HIV/AIDS and health systems

A report released in mid-August by the Center for Global Development (CGD) “suggests that AIDS donors may actually have weakened the health systems necessary for an effective AIDS response,” according to this IRIN/PlusNews article.

The report, titled “Seizing the Opportunity on AIDS and Health Systems,” looked at the interaction between the world’s three largest HIV/AIDS donors — the Global Fund to Fight AIDS, Tuberculosis and Malaria, the US President’s Emergency Plan for AIDS Relief (PEPFAR) and the World Bank’s Multi-Country AIDS Programme (MAP) — and the national health systems of Mozambique, Uganda and Zambia. 

According to the article, “Focusing on three components of those health systems – health information systems, supply chains for essential drugs, and human resources – the researchers found that donors had developed AIDS-specific processes, often creating a drain on resources essential to the country’s broader health system.”

AIDS donors often require separate procedures and record-keeping aimed at increasing efficiency and accountability.  Ironically, the CGD report indicates that these requirements place added burdens on already “overstretched” health care workers and create unneeded complexity at clinics that distribute donor-funded antiretrovirals.

Another problem is that donor-driven AIDS programs can actually reduce the number of health workers available to developing countries.  According to the PlusNews article:

All three countries covered in the report are experiencing severe shortages of qualified health workers, but instead of training additional workers, the three donors have funded specific training in HIV/AIDS for existing staff. In some cases, they have rewarded staff for the extra work administering their programmes with salary top-ups.

“Such top-ups … focus the attention of clinical staff on HIV/AIDS – in some cases reducing the time they give to other health services,” the report’s authors argued.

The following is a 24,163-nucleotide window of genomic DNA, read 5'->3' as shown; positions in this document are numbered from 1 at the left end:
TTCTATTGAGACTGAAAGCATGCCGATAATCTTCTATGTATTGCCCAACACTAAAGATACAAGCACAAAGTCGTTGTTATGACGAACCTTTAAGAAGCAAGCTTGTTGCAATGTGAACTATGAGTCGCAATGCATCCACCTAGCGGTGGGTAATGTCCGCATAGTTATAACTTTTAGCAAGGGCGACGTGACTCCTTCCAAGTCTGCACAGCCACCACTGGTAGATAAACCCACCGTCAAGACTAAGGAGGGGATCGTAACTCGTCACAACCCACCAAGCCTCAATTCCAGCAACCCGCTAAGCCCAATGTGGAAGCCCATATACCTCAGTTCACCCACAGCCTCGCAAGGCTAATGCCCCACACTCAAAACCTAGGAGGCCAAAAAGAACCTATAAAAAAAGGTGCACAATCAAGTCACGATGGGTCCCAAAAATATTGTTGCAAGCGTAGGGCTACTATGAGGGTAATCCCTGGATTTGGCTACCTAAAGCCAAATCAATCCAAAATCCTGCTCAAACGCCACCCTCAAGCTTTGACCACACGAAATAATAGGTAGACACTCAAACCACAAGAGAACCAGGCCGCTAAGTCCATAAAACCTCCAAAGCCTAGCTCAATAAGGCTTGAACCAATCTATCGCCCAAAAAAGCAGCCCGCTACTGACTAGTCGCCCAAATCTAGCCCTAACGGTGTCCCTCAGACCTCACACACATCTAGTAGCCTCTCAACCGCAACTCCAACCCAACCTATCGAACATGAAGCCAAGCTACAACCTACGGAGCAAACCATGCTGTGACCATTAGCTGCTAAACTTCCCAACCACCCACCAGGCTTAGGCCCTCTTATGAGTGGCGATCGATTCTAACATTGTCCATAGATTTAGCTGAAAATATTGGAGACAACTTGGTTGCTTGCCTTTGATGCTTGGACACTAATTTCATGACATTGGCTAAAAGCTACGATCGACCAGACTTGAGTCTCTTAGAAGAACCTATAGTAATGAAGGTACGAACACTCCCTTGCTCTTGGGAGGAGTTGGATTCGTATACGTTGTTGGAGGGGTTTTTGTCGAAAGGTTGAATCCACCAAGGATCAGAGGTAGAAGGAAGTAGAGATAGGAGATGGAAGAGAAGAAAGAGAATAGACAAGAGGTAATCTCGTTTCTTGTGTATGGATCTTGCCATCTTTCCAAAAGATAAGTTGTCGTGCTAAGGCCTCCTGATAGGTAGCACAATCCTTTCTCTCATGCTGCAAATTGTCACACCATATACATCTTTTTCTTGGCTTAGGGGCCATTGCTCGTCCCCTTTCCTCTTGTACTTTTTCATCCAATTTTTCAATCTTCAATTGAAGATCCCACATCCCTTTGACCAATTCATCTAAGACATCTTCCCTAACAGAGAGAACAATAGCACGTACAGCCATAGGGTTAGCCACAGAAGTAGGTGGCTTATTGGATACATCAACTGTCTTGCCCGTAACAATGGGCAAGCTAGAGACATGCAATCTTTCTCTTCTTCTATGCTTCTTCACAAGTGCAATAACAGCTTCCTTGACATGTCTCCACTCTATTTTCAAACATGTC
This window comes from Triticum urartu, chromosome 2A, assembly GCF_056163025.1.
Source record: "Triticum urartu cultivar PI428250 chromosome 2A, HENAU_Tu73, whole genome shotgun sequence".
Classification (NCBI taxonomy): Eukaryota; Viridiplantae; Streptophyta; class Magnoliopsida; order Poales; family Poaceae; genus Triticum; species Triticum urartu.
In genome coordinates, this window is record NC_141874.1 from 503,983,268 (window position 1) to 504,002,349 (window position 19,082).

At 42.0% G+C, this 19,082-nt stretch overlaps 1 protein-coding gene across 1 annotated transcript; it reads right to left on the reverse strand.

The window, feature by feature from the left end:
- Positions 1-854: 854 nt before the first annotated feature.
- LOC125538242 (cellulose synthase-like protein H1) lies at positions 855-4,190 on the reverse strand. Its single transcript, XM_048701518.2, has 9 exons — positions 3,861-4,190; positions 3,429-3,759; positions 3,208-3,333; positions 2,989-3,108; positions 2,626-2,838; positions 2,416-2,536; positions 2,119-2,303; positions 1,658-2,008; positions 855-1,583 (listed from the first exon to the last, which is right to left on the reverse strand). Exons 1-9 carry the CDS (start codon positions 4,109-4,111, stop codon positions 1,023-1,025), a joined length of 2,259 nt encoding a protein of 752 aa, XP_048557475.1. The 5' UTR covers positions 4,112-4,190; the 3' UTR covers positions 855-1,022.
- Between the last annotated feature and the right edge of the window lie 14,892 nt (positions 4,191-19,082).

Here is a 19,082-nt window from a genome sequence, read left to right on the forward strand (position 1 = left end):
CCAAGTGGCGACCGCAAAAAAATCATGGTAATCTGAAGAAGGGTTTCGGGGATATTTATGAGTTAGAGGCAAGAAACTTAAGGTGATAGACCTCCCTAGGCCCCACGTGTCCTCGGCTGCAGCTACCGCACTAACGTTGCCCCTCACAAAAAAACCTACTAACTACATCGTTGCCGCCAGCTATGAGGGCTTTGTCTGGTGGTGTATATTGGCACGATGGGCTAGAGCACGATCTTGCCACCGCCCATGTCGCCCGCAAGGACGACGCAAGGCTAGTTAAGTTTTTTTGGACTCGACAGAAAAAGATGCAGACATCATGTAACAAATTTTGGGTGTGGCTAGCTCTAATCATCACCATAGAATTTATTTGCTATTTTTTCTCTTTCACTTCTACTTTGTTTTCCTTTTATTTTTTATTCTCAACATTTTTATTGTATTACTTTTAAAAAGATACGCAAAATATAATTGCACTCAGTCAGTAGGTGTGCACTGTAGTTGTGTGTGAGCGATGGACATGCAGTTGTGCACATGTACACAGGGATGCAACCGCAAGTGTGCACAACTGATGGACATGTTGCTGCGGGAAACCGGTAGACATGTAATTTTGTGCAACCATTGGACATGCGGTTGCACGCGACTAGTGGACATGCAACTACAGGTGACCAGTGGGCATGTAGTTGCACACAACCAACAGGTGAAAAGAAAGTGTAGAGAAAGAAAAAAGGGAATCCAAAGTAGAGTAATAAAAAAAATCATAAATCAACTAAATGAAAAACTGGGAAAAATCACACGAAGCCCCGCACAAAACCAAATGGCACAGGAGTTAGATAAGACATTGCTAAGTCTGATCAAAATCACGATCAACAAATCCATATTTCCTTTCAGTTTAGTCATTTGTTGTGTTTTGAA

PEPFAR has also funded the hiring of large numbers of non-governmental organisation (NGO) health workers, who often earn significantly more than their counterparts working for the state. […] Not surprisingly, donor funding for better paying jobs with NGOs has sometimes pulled desperately needed staff away from the state sector.

According to the CGD summary, the report “argues that donors need to pay more attention to their overall effect on health systems.”  This means HIV/AIDS donors need to take a wider view of the landscape they hope to impact.  “Because stronger and robust health systems are essential to ensure a long-term, expanded AIDS response, the authors urge the donors to take advantage of specific opportunities to strengthen both AIDS programs and larger country health systems.”

The report makes the following recommendations:

Improve health information systems:

  • Coordinate government and donor information needs and flows through national health management information systems and other systems—to reduce information fragmentation, to minimize duplicative and burdensome reporting, and to improve data quality;
  • With governments and other stakeholders, jointly design and invest in information technology solutions for data capture, management and analysis in health ministries, districts, and facilities;
  • Capture investments and their results in building information systems management capacity more systematically; and,
  • Create data collection and reporting incentives through information feedback systems.

Improve supply chain systems:

  • Pursue strategies that will let antiretroviral drugs and essential medicines be distributed jointly and managed using the same logistics management information system.
    • Strengthen human resources for health:

    • Provide more support to train new health workers;
    • Give priority to financing for new health worker hires—as opposed to top-ups for current health workers; and,
    • Work with governments to improve public-sector human resource policies.
        For more on the issue of HIV/AIDS and health systems, see this August 6 article from Medical News Today.  According to the article, “Leaders and experts in the fields of HIV and human resources for health have stressed that reaching universal access to HIV prevention, treatment, care and support will not be possible unless both communities work much closer together, reject notions of ‘competition’ between the two responses and unless stigma within the health professions is seriously addressed.”


        ~ by h.e.g. on September 9, 2008.

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